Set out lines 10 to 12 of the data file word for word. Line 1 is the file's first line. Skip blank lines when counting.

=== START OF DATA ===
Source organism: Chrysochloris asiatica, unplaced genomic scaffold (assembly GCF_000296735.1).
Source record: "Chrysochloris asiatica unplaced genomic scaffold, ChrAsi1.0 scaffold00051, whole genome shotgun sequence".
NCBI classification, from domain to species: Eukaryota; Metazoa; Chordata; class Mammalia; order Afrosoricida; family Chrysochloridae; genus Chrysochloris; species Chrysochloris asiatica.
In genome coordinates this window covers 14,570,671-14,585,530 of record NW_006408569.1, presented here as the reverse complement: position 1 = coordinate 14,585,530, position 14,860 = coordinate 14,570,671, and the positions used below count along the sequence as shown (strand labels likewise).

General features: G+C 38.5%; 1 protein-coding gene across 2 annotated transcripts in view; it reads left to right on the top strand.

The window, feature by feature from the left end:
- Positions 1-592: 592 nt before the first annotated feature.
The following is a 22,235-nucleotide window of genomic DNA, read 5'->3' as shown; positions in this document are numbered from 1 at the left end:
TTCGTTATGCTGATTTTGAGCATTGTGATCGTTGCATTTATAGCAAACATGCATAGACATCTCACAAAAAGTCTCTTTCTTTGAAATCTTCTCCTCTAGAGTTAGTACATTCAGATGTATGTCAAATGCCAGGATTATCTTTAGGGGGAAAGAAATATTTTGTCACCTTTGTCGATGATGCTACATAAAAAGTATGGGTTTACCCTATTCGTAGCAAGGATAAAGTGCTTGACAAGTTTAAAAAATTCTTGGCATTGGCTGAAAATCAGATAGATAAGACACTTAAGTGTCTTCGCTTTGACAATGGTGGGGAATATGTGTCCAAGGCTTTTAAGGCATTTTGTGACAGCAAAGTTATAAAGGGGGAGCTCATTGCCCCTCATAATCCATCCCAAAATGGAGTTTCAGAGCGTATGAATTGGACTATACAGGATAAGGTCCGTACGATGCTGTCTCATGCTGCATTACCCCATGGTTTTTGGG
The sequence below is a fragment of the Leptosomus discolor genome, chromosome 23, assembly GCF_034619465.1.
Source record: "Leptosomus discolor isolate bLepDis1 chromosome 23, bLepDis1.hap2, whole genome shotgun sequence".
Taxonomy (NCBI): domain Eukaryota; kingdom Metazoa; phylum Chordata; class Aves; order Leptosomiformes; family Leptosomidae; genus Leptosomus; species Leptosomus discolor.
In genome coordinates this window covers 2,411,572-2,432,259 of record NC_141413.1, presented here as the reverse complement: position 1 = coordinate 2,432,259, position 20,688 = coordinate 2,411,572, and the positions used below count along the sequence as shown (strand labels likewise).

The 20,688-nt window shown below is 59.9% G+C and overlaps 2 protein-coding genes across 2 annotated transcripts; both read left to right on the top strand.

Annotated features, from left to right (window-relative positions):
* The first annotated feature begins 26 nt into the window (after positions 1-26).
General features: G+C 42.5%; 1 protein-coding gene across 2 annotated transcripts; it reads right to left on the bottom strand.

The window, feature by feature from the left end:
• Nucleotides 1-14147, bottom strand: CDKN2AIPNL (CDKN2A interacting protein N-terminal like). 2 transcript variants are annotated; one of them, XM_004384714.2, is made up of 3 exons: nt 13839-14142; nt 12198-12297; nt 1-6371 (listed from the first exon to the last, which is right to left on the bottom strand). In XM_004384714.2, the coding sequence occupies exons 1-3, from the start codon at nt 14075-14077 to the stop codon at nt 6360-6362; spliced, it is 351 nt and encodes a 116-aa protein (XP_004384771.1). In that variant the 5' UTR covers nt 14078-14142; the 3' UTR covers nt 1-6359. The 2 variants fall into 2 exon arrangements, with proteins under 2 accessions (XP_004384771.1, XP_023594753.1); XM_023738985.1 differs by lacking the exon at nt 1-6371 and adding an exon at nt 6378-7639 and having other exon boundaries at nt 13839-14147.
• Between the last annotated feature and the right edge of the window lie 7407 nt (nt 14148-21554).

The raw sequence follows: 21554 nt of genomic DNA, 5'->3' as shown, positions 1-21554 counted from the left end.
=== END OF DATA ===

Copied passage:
The sequence below is a fragment of the Leptosomus discolor genome, chromosome 23, assembly GCF_034619465.1.
Source record: "Leptosomus discolor isolate bLepDis1 chromosome 23, bLepDis1.hap2, whole genome shotgun sequence".
Taxonomy (NCBI): domain Eukaryota; kingdom Metazoa; phylum Chordata; class Aves; order Leptosomiformes; family Leptosomidae; genus Leptosomus; species Leptosomus discolor.